YouTube star Bo Burnham returns to Pittsburgh

Bo Burnam’s show features numerous types of entertainment, from singing to stand-up comedy to poetry reading. The show moves along quickly as Burnham translates his internet persona to the stage. (credit: Courtesy of Wikimedia Commons) Bo Burnam’s show features numerous types of entertainment, from singing to stand-up comedy to poetry reading. The show moves along quickly as Burnham translates his internet persona to the stage. (credit: Courtesy of Wikimedia Commons)

Bo Burnham, a 21-year-old comedian and musician, performed at the Carnegie Library Music Hall last Friday to a crowd of about a thousand. Pittsburgh was the first stop on his short, 10-day tour across the country.

The comedian got his start by posting YouTube videos in 2007. “I was sixteen and doing that before anyone knew YouTube was a thing,” Burnham said. “I just started writing songs and posting them online so my brother could watch them at Cornell. Then one day I had like 5,000 views.”

Since then, Burnham’s fame has continued to rise with clever, self-aware songs like “Love Is” and “Art Is Dead.” The song “Art Is Dead,” for example, discusses the conundrum of the artist. “When he grows up to be a comic or actor/ He’ll be rewarded for never maturing/ For never understanding or learning/ That every day can’t be about him... My drug’s attention/ I am addict/ But I get paid to indulge in my habit.”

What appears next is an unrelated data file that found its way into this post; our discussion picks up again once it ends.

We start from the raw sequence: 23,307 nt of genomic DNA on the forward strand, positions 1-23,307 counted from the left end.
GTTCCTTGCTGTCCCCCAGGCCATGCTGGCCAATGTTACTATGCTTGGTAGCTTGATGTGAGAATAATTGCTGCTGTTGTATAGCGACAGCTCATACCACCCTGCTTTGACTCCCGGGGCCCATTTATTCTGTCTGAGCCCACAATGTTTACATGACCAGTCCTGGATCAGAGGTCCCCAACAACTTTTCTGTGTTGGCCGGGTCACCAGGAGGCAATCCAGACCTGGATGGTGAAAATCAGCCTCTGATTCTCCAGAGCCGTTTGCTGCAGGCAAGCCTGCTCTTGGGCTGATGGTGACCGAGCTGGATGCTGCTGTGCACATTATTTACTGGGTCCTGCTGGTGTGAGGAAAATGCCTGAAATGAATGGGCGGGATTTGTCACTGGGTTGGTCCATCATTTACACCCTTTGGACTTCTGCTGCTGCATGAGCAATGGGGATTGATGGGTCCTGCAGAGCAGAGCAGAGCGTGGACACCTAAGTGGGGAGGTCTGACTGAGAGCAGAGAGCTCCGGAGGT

Burnham has performed twice in Pittsburgh before this most recent appearance. “I’m very happy to be back,” Burnham said. “I’ve been living in L.A. since December, but I’m from Boston and I really miss the East Coast.”

Apparently, the East Coast missed him as well. With the Carnegie Library Music Hall nearly filled to capacity, Burnham emerged from behind heavy red stage curtains amid raucous applause.

As a recording repeatedly sang, “Welcome to the show,” Burnham danced and ran his hands through a mass of dirty blonde hair that seemed to defy gravity with its upward pull. Before sitting on a stool placed center stage, Burnham ripped off two pairs of red track pants and a hoodie to reveal an Urban Outfitters T-shirt and a pair of worn blue jeans. The show had begun.

With an old fashioned wrap-around balcony and seating reminiscent of a high school theater, the venue provided an intimate and comfortable space between the audience and the artist.

Burnham used a variety of mediums in this comedic performance — including voice-overs, abrupt ends to songs, spastic dancing, and dark, pithy quips directed at the audience. Much of his humor dwelled on adolescence and awkwardness.

Near the beginning of his act, Burnham “accidentally” knocked over his water bottle, and as he clumsily apologized, a 10-second song came on. “He meant to knock the water over. Yeah, yeah, yeah. But you all thought it was an accident. He meant to knock the water over. Yeah, yeah, yeah. Art is a lie, nothing is real.”